Schoolchildren from Macclesfield are set recreate Joy Division‘s music as a symphony to mark the 30th anniversary of singer Ian Curtis’s death.
The frontman committed suicide on May 18, 1980, on the eve of the band’s first American tour after struggling with epilepsy and the breakdown of his marriage. Get this week’s issue of NME, on UK newsstands nationwide tomorrow (May 19), for a special tribute issue to Curtis
Members of the Northern Chamber Orchestra will work with school children from the band’s hometown, teaching youngsters musical techniques while exposing them to the music of Joy Division.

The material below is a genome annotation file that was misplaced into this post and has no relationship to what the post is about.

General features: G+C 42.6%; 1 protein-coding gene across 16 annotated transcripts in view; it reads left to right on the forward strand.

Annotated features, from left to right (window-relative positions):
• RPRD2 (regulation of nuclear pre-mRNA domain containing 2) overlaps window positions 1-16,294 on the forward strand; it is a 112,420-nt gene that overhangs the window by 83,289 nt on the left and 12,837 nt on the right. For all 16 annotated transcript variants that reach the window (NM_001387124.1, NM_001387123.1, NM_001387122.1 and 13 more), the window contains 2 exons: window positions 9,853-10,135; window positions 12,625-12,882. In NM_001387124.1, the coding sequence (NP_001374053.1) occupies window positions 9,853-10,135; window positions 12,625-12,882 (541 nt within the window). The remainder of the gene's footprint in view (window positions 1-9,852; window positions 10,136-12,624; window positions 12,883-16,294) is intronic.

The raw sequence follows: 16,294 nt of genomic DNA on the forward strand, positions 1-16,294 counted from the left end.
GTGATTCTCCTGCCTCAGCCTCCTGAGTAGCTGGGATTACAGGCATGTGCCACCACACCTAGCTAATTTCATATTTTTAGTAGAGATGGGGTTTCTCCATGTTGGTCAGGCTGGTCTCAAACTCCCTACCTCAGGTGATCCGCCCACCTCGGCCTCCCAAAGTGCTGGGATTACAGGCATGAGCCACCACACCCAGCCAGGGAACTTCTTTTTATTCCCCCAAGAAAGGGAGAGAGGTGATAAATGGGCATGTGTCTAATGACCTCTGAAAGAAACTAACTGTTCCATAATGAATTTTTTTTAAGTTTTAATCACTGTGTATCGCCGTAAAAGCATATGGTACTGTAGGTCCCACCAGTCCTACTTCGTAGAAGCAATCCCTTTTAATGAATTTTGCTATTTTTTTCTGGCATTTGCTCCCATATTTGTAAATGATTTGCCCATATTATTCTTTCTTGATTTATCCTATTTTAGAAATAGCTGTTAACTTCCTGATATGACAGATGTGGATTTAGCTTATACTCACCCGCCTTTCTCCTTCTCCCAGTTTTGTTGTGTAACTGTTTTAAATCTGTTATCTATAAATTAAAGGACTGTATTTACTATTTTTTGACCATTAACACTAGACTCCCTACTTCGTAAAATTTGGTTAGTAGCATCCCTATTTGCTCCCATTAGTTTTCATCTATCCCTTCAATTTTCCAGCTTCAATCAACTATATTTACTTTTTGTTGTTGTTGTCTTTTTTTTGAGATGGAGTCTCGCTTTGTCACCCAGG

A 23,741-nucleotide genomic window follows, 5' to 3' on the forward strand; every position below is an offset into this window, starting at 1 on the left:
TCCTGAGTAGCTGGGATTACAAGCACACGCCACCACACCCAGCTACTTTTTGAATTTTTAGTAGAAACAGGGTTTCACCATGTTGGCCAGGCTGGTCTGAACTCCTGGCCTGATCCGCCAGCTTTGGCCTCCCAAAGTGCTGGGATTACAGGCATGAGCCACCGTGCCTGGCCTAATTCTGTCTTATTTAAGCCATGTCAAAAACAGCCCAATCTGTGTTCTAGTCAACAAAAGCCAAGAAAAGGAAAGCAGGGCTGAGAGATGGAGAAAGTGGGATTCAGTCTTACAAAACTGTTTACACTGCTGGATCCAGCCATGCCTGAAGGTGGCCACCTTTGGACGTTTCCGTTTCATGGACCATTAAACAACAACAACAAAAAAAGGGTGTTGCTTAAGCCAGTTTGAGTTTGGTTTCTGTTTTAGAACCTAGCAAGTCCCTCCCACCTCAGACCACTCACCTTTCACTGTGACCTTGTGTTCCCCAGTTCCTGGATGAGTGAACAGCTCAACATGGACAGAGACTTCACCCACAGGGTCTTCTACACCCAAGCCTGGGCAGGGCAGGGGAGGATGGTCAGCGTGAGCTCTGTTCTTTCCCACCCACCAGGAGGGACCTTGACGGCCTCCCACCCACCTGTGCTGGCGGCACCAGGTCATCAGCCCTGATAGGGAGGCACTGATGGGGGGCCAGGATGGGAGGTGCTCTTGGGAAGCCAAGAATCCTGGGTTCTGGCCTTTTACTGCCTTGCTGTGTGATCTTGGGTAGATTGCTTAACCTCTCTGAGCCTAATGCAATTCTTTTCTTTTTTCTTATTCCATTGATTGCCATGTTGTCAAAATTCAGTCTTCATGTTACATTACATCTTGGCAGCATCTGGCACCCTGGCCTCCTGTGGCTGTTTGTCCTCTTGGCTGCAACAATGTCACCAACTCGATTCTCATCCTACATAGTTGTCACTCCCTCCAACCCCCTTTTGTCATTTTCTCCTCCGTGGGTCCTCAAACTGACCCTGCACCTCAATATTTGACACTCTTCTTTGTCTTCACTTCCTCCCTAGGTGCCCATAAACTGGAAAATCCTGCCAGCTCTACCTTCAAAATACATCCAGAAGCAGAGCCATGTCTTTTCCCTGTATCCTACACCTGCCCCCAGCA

“The style of music is quite sparse and very simple,” the orchestra’s education co-ordinator Helen Quayle told BBC News. “The kids can understand and take elements of that and write for a string quartet using the same technique.”
The concert is taking place as part of a series of events marking the singer’s death. An exhibition curated by journalist Jon Savage will be held in the town’s 1813 Sunday School Heritage Centre from 29 July until 7 August, and will feature Joy Division memorabilia including setlists, letters and posters.
“Macclesfield has never had the opportunity to celebrate Ian Curtis‘ work in a way which benefits the communities of the town and also attracts music fans from far and wide,” explained festival director Richard de Peyer of the year’s events. “This summer seemed like the right moment to do that.”